Five candidates have been nominated for the position of Labour party leader. Left Foot Forward sets out the six areas that we want the debate to focus on.
With nominations now closed, we know that Diane Abbott, Ed Balls, Andy Burnham, David Miliband, and Ed Miliband will all be on the ballot papers that get sent out in early August. Left Foot Forward is hoping to interview each of the candidates before endorsing one.
Three weeks ago, we set out some ideas for the questions that the leadership contest should address and asked for readers to comment. After a lively discussion, for which we’re very grateful, we’ve adapted the questions. These are the questions that Left Foot Forward wants answered by the five leadership candidates:
1. Economy: The financial crash and consequential recession has called into question the party’s economic assumptions. Do you believe that the Labour government was partly to blame for what happened? Do you still believe that pursuing growth is the ultimate economic goal of government? If so, how would you encourage growth and what structural changes to the economy would you want to see (eg away from financial services)? Within that economy, how large a component of GDP should public spending be? How should we pay for that? And what is the state’s role once that level has been set?
2. Environment: Tackling climate change is more critical now than ever before. In the face of fierce lobbying by vested interests, and mounting public scepticism how do we inject a sense of urgency into addressing the problem? How would you take steps not just to build a clean energy economy – vital as that is – but also to dismantle the old, unsustainable economy in order that Britain can deliver on the targets set out in the Climate Change Act?
3. Society: David Cameron asserts that Labour was responsible for presiding over a breakdown in society. Do you accept the charge that new Labour encouraged a culture of individualism? Do you think it eroded civil liberties? Do you think David Cameron is right to want a “Big Society”? How else can Labour pursue a culture of community and solidarity? How do you see the debate about immigration fitting into this? And what about the pursuit of less inequality?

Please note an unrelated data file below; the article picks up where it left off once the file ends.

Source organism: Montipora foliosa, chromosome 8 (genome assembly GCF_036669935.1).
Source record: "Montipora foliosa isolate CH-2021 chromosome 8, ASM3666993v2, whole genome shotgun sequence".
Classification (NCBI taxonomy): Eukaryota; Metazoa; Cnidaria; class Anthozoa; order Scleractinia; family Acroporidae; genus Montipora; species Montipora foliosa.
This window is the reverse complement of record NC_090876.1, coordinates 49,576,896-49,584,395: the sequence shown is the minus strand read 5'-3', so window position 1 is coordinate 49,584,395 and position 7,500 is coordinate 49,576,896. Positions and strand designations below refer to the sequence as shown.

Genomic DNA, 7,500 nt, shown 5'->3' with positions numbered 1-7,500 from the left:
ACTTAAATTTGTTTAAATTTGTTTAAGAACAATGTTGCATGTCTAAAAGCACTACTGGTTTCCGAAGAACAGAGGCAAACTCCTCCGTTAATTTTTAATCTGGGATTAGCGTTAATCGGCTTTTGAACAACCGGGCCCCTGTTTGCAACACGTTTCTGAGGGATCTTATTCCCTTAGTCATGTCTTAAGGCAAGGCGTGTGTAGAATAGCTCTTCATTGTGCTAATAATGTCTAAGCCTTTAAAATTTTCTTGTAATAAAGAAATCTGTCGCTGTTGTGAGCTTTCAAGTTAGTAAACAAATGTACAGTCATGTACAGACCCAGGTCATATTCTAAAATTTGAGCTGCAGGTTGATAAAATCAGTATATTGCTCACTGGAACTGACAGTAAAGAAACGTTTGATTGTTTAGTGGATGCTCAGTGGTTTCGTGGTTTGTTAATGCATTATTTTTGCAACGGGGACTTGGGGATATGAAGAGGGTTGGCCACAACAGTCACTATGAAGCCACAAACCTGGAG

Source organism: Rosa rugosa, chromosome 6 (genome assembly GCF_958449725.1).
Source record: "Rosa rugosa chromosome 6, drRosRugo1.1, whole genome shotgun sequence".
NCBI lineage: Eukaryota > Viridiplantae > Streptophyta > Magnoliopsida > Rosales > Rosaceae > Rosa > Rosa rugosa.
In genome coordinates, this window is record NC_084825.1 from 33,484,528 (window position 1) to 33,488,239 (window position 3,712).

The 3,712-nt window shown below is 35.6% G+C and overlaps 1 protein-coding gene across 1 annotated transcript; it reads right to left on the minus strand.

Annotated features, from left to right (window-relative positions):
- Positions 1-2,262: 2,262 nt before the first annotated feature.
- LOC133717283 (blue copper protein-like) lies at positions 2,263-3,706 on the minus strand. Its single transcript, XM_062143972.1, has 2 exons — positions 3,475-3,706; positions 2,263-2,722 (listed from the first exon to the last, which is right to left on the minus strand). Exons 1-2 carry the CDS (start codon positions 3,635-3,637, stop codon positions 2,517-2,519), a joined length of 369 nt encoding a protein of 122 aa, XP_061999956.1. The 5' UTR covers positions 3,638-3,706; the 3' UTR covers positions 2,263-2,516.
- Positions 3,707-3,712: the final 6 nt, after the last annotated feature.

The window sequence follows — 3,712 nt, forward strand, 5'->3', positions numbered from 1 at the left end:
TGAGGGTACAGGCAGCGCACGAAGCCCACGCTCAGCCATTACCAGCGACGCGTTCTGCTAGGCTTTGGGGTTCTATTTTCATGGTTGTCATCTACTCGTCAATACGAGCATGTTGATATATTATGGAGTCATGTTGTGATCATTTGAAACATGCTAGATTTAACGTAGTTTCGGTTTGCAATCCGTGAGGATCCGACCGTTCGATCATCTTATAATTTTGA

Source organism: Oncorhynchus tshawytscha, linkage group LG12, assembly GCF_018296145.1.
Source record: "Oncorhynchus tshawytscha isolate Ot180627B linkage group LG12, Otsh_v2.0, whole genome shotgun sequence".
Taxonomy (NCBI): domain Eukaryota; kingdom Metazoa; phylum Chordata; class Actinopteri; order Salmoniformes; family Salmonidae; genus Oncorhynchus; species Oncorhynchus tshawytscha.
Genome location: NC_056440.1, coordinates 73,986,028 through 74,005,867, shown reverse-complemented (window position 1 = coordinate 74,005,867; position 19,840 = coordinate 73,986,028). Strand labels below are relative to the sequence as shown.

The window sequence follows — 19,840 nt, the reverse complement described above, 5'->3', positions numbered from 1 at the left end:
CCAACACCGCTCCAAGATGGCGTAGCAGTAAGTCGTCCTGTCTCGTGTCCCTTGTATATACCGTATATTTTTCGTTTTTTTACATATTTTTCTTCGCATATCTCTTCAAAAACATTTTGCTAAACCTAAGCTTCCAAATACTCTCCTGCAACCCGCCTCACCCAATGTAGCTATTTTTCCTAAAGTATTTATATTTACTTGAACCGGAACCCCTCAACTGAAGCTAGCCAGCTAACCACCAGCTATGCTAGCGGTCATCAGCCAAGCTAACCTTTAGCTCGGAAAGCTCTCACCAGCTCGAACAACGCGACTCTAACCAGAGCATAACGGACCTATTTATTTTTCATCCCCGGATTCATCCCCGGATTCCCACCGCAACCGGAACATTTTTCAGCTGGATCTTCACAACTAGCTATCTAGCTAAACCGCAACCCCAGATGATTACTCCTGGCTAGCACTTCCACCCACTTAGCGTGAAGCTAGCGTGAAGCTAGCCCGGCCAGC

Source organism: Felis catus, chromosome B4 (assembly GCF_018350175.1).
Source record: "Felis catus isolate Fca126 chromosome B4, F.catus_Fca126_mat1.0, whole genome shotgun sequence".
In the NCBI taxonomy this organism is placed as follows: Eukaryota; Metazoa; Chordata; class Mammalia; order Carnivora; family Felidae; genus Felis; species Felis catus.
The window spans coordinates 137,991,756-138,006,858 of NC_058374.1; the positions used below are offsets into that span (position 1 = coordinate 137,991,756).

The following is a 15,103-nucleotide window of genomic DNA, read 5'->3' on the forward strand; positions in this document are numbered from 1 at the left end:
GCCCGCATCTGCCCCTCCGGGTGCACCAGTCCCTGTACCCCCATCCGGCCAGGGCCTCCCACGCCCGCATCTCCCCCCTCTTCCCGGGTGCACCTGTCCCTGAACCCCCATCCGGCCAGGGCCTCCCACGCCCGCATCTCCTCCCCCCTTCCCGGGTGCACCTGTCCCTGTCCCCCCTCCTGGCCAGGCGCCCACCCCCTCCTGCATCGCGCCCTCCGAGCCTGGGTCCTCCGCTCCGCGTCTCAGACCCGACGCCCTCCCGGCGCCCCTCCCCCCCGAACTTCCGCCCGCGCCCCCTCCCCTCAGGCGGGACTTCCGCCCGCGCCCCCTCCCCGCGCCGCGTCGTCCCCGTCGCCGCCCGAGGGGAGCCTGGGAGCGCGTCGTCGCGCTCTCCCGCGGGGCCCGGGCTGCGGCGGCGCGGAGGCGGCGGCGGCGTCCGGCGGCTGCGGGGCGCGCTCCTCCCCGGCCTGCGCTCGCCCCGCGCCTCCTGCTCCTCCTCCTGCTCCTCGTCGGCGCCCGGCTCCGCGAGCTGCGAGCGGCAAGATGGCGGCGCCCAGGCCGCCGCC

4. New politics: The coalition government is now committed to a referendum on the Alternative Vote, House of Lords reform, recall, and fixed term parliaments. The Labour government arguably failed to deliver on its promises in these areas. What explains our inability to deliver full constitutional reform? Would you be in favour of a referendum that proposed a more proportional electoral system as well as AV? Which system will you advocate for?
5. The election: Labour did see a large fall in support from so-called C2 voters, but it also lost DEs. Since 1997, the party has lost five million votes. What in your view explain this? How can the party win back trust and, ultimately, votes? Where else has support been lost? How should Labour try and win it back? Trust lost over Iraq?
6. The party: Across parts of the country – particularly London, Birmingham, and the northwest – good local campaigns helped increase some majorities, hold ultra-marginal seats, and win back councils. How should the party reform to embrace this local action? How should Labour learn from the “respect, empower, include” mantra of the Obama campaign?
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